I don’t address it again.
I focus on the next issue,
the next task I have to do.
If anyone talks directly to me about it,
I simply link to where I addressed it.

-Act professionally.
Professional people are boring.
They aren’t great participants
in drama.
And there are plenty of people
who aren’t professional
for the drama creators to focus on.

The good news is,
if you are open, honest,
act professionally,
drama should pass.

Don’t feed the drama
and don’t let it engulf
your business.

By k | September 20, 2016 - 6:00 am - Posted in Marketing

Unless you have taken
the photos yourself,
bought the photos
from a photographer,
or purchased the photos
from a stock photo site,
don’t use them.

It is that simple.

Photography is art
and art is copyrighted
as soon as it is created.

Five years ago,
you might have gotten away
with using the photos.
It was difficult
for photographers
to monitor all of the internet.

Today, with image recognition software,
it is a mere click of a button.

Thinking of using random-sourced images
in your sales presentations?
Don’t.
Everyone has a phone.
Eventually the presentation
will be been recorded
and placed online.
Add an aggressive competitor
in that mix
and you have a very bad situation.

Stock photos often cost
pennies per image.
Don’t risk your brand
and a huge lawsuit for pennies.

Ensure you have permission
to use all images.

By k | September 19, 2016 - 6:00 am - Posted in Marketing

One of my writing buddies
recently held a reader (customer) poll,
giving readers
a choice of two titles
for her next story (product).

Sounds like a great idea, right?

It wasn’t.

At first, readers were super excited.
They voted.
They asked friends to vote.
There was quite a bit
of buzz around this poll.

Results were tallied.
Approximately 60% of readers
loved Title A.
40% of readers
loved Title B.

My buddy announced that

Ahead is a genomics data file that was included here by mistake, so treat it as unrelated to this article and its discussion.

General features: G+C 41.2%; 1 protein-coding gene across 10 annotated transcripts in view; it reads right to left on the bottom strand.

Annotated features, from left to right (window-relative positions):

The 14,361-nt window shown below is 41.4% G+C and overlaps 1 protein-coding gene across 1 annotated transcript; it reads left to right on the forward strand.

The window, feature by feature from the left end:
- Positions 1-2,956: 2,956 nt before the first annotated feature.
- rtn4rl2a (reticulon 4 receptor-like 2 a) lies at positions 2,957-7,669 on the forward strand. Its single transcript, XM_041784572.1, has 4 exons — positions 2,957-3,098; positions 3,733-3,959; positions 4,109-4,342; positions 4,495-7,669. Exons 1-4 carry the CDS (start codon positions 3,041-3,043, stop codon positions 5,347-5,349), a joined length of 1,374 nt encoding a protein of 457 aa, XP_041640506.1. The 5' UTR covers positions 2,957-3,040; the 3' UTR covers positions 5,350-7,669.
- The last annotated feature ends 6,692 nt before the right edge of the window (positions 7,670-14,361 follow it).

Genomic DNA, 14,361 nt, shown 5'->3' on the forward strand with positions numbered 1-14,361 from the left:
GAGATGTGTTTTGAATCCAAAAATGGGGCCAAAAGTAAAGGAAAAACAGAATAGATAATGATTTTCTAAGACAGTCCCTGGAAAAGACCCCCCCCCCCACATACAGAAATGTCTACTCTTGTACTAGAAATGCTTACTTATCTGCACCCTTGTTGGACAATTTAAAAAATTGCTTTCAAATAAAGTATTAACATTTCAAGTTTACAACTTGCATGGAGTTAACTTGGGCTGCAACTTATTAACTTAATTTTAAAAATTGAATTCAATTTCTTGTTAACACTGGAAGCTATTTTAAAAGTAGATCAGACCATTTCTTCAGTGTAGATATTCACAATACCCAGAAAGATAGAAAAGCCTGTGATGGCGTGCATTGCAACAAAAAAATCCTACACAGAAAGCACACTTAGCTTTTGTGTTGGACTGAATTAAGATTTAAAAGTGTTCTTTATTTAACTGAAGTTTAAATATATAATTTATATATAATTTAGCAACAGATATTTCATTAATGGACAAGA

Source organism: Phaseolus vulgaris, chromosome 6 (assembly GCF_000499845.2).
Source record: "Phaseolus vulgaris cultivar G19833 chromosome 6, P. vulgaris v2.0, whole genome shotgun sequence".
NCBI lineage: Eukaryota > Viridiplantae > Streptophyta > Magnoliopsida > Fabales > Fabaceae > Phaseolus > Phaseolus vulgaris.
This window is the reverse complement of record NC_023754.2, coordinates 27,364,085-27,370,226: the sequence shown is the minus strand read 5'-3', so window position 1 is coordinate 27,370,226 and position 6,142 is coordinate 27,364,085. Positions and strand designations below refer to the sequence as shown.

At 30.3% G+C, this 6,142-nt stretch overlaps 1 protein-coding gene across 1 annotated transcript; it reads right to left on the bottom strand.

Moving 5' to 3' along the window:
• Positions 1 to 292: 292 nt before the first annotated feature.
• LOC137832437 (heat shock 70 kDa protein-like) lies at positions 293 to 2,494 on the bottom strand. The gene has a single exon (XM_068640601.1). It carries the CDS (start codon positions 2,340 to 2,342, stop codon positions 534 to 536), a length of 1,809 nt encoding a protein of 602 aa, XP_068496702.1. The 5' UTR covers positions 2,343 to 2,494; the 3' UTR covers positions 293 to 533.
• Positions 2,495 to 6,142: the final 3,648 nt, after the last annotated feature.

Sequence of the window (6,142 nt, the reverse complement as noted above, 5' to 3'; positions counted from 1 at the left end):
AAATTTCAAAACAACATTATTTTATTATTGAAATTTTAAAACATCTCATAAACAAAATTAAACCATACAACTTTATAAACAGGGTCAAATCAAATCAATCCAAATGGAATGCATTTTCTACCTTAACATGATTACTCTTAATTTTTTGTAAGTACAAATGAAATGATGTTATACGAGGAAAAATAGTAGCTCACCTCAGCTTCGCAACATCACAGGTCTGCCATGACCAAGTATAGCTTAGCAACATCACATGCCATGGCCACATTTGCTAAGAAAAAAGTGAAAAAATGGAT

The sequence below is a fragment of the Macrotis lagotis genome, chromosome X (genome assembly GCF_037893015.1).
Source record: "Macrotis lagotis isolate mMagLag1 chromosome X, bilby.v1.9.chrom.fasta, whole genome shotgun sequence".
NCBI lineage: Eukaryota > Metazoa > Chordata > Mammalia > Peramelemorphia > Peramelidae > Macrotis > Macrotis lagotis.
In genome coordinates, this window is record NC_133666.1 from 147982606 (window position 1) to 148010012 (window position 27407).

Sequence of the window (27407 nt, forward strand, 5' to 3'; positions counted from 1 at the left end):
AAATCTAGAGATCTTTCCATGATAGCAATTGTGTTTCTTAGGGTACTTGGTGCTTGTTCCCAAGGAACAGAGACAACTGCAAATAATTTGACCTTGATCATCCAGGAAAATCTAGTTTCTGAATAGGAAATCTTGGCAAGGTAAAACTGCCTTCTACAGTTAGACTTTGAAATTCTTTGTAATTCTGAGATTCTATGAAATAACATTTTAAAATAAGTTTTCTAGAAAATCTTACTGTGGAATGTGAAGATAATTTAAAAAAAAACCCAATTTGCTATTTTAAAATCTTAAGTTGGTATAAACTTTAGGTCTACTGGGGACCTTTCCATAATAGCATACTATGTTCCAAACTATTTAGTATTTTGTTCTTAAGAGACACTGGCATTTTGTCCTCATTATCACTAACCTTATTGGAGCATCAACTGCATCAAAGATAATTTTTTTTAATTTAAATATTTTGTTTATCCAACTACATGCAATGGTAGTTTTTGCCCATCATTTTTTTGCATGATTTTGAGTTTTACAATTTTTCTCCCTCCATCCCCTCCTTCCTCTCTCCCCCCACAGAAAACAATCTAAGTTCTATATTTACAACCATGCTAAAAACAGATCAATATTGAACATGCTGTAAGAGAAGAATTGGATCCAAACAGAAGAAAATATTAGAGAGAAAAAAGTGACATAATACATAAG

Title A would be the book’s title…
…upsetting 40%
of her readership (customer base).

Think before hosting
polls and contests
that might influence
how customers feel about your products/services.

By k | September 18, 2016 - 6:00 am - Posted in Marketing, Sales

As a romance novel writer,
I sell fantasies.
I sell alternate realities,
worlds built around different concepts,
different ideas.

These worlds aren’t practical.
They’re not based in reality.
And, while many people THINK
they’d want to live in these worlds,
the reality is…
they truly wouldn’t want this.
It is doubtful they’d even survive.

Seth Godin
shares

“The irony, then,
is that people
who have been cut off
from clean water,
from things that actually work,
from the fruits of
a reality-based system
that changed everything—
these people are hungering for it,
want it for their children.

But for those that have
taken it for granted,
who have the luxury of using it
without understanding it,
the pendulum swings in the other direction,
seeking an emotional response
to economic and technical disconnects.

The more that reality-based thinking
has created a comfortable existence,
the more tempting it is
to ignore it and
embrace a nonsensical,
skeptical viewpoint instead.”

This, of course, explains
the success of Donald Trump.
He’s not selling reality.
He’s selling a fantasy,
a fantasy none of us truly want to live in.

Selling fantasies can be
a very successful strategy.

If your motto is
‘Do no harm,’
you might wish, however,
to clearly communicate
that it IS a fantasy.

By k | September 17, 2016 - 6:00 am - Posted in New Business Development

I received an email
from a romance novel blogger,
asking me to sign
a petition that would be sent to publishers
encouraging more diversity
in romance novel characters.

Ummm…
Publishers aren’t necessary anymore.
If you want more diversity,
buy books with diversity
(they already exist).
Writers will see these books are profitable
and write more books with diverse characters.

It is that simple.
And it’s true in many industries.

There aren’t gatekeepers
and the market is fluid.
The only thing stopping many businesses
is sales.
(If there are enough sales,
business builders will find the other resources.)

If you truly want to see a change,
support that change with sales.

By k | September 16, 2016 - 6:00 am - Posted in New Business Development

Part of my branding
for one of my pen names
is being the feel good writer,
the person people contact
when they want to be happy.

It’s a great branding to have.
Usually, I’m surrounded
by optimistic, happy
prospects and customers.

However,
I’m not always happy,
not always light and relaxed.

When something goes wrong
with my products,
I’m very serious.

When I make a promise,
I keep it.

When a customer
is experiencing a tragedy,
I’m there with a hug.

When it comes to quality,
I’m extremely uptight.

Just because
your brand is light and fluffy
doesn’t mean
you should always be cracking jokes.

And you should think seriously
before you become the clown.

As Seth Godin
shares

“The challenge,
as PT Barnum, Don Rickles
and the National Enquirer
have found,
is that while the suit
is easy to put on,
it’s almost impossible
to take it off.”

Know when to joke
and when to be serious.